So it looks as though bin Laden was much more hands on with the rest of al Qaeda's operations than we were led to believe. Interesting, since we were told a full-scale war was the only way to stop all those disconnected cells, but of course it's likely the intelligence community's findings were molded to meet the long-term political goals of the White House:
The ongoing study of files recovered from Osama bin Laden's compound revealed that he wanted to plan another 9/11-scale attack on the US, which he hoped would shock the US into ending its presence in the Middle East.
As information from the files is studied, it is becoming increasingly clear to US officials that bin Laden remained very involved in Al Qaeda's operations from his hiding spot in Abbottabad. It remains to be seen, however, if this will convince Pakistani officials that the 9/11 mastermind was more than an "out-of-touch figurehead" whose presence deep inside Pakistan was of little consequence, as they have suggested.
Citing bin Laden's handwritten journal and information gleaned from computer files recovered in the May 2 raid, US officials told the Associated Press that the Saudi-born terrorist calculated how many Americans he thought would have to die in order for the US to leave the Arab world and decided that the small attacks since 9/11 would not be enough – that thousands had to die at once, like they did in the attacks on the World Trade Center.
Bin Laden was cognizant of US counterterrorism defenses and educated his followers on how to evade them, according to the AP. He also urged them to focus plots not just on New York City, but other large cities, such as Los Angeles, and smaller cities throughout the country. He insisted they consider trains as a target, not just planes.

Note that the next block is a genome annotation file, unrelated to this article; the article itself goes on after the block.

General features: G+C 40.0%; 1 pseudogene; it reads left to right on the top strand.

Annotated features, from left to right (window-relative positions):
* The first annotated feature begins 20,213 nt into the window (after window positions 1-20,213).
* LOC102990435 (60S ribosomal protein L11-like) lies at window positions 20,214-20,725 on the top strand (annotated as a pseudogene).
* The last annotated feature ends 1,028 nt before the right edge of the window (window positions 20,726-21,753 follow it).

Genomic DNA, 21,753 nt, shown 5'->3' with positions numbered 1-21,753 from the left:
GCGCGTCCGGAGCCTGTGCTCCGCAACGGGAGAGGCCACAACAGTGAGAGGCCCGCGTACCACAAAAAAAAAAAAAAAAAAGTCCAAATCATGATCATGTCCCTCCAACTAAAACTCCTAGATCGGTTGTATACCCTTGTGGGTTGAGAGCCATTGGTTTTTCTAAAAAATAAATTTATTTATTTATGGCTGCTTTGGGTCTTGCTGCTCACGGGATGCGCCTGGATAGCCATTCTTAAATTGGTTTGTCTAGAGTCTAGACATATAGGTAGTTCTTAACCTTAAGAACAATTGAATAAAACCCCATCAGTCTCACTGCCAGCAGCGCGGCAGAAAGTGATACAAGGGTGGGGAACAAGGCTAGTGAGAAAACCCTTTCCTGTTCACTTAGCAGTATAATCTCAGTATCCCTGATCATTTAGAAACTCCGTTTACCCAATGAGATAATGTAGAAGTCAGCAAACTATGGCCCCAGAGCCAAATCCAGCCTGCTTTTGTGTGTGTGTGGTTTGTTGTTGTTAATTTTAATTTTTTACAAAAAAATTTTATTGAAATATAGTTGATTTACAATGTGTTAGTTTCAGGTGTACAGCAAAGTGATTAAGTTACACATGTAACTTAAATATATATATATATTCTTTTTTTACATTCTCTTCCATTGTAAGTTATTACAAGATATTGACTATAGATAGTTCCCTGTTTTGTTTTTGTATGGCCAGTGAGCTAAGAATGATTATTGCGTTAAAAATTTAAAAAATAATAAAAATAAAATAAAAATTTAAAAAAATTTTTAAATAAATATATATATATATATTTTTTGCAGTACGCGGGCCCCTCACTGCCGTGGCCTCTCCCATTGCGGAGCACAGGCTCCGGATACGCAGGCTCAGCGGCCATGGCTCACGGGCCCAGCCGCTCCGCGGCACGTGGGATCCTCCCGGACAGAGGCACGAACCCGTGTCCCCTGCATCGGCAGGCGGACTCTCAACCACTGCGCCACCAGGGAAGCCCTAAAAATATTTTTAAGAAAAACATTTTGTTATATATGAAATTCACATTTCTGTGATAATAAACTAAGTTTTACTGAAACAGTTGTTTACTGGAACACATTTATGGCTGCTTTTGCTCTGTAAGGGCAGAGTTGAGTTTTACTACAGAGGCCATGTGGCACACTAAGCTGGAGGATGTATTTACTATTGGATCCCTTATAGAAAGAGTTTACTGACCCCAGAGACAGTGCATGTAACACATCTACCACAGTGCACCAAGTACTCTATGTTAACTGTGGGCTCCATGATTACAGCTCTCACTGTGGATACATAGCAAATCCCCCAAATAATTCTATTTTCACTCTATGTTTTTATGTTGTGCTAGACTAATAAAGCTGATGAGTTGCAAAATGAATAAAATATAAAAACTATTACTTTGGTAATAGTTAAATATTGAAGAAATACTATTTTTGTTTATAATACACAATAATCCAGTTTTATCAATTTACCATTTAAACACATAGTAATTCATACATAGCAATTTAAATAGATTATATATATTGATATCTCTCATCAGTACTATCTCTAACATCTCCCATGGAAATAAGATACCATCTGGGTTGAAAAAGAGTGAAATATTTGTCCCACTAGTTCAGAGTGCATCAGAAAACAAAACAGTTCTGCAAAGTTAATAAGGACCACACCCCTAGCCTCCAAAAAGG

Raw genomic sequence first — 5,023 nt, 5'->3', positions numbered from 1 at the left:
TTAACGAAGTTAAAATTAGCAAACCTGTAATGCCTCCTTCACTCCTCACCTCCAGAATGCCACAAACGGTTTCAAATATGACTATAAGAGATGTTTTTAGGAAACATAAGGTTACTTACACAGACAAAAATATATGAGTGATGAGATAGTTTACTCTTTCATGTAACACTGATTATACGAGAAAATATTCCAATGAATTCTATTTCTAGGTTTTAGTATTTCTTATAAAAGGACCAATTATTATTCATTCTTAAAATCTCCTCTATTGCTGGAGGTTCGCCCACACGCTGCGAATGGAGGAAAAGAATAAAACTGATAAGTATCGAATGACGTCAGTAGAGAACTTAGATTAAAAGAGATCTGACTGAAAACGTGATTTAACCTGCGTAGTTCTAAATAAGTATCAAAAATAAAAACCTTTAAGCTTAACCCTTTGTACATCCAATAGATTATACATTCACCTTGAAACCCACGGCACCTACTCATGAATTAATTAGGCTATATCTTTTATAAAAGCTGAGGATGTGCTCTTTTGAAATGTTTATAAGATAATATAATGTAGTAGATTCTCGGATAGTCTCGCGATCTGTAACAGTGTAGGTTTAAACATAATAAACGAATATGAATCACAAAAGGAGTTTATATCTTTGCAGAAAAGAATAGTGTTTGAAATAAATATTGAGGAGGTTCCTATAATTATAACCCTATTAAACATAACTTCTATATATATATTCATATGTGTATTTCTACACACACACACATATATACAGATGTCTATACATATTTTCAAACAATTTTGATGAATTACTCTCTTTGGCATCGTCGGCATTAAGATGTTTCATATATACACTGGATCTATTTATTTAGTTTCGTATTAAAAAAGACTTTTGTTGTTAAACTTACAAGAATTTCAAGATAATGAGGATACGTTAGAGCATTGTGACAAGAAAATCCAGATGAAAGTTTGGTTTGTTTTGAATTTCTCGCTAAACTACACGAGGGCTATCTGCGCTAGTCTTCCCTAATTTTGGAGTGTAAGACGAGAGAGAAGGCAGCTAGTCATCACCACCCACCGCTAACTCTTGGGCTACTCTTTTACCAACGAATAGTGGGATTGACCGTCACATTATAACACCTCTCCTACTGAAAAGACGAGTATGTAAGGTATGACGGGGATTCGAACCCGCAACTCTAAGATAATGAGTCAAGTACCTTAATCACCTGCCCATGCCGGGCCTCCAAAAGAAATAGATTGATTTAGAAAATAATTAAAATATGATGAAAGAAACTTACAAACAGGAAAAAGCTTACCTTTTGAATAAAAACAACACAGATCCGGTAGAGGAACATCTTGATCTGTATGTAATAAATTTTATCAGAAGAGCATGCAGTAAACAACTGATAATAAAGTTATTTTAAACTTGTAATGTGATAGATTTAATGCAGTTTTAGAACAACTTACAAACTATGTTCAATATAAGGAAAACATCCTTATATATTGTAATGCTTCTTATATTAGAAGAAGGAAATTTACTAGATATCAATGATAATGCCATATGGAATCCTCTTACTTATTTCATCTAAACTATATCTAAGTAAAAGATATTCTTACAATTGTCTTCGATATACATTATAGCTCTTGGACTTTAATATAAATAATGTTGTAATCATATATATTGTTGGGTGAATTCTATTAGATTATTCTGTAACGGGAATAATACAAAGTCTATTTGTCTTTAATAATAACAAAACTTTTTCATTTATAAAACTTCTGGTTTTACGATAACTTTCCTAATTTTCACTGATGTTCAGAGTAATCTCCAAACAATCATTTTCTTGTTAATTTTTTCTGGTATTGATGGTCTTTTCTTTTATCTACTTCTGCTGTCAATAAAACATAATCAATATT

In fact, it looks like he was a bit of a micro-manager. And like many executives, sounds like he was a little antsy about letting anyone else succeed him:
Intelligence gathered months before the raid revealed a tell-tale exchange with the al Qaeda leader in Yemen. The leader, a Yemeni, wrote to bin Laden with a surprising proposal: He suggested that he step down as chief of the affiliate in favor of Anwar al-Awlaki, a Yemeni-American ideologue. Awlaki's influence has been revealed in a string of recent plots against the U.S., including the attempted Christmas bombing on a Detroit-bound flight in 2009.
The leader explained that naming Awlaki as his replacement would be a propaganda coup. It would take advantage of the cleric's popularity among Westerners, especially Americans, and have a strong impact on recruitment, according to the counterterror official.
The leader in Pakistan rejected the proposal, however, according to the official. "Bin laden's message was essentially, I know you. I trust you. Let's keep things the way they are."